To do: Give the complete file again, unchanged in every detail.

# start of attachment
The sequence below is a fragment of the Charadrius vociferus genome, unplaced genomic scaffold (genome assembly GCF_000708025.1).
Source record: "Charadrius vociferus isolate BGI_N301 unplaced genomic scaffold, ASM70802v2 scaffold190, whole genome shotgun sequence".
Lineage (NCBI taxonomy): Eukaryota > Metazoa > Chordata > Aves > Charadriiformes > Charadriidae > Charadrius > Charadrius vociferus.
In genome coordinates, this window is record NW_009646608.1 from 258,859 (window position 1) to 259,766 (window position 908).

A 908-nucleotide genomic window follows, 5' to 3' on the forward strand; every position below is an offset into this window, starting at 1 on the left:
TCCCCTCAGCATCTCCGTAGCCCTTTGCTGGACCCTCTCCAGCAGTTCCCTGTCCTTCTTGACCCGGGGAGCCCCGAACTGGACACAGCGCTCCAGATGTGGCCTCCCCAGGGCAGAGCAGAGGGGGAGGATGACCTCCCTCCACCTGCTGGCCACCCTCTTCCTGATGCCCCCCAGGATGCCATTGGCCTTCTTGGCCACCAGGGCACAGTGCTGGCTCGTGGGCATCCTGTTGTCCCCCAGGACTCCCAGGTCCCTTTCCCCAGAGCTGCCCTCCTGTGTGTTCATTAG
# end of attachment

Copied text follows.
The sequence below is a fragment of the Charadrius vociferus genome, unplaced genomic scaffold (genome assembly GCF_000708025.1).
Source record: "Charadrius vociferus isolate BGI_N301 unplaced genomic scaffold, ASM70802v2 scaffold190, whole genome shotgun sequence".
Lineage (NCBI taxonomy): Eukaryota > Metazoa > Chordata > Aves > Charadriiformes > Charadriidae > Charadrius > Charadrius vociferus.
In genome coordinates, this window is record NW_009646608.1 from 258,859 (window position 1) to 259,766 (window position 908).

A 908-nucleotide genomic window follows, 5' to 3' on the forward strand; every position below is an offset into this window, starting at 1 on the left:
TCCCCTCAGCATCTCCGTAGCCCTTTGCTGGACCCTCTCCAGCAGTTCCCTGTCCTTCTTGACCCGGGGAGCCCCGAACTGGACACAGCGCTCCAGATGTGGCCTCCCCAGGGCAGAGCAGAGGGGGAGGATGACCTCCCTCCACCTGCTGGCCACCCTCTTCCTGATGCCCCCCAGGATGCCATTGGCCTTCTTGGCCACCAGGGCACAGTGCTGGCTCGTGGGCATCCTGTTGTCCCCCAGGACTCCCAGGTCCCTTTCCCCAGAGCTGCCCTCCTGTGTGTTCATTAG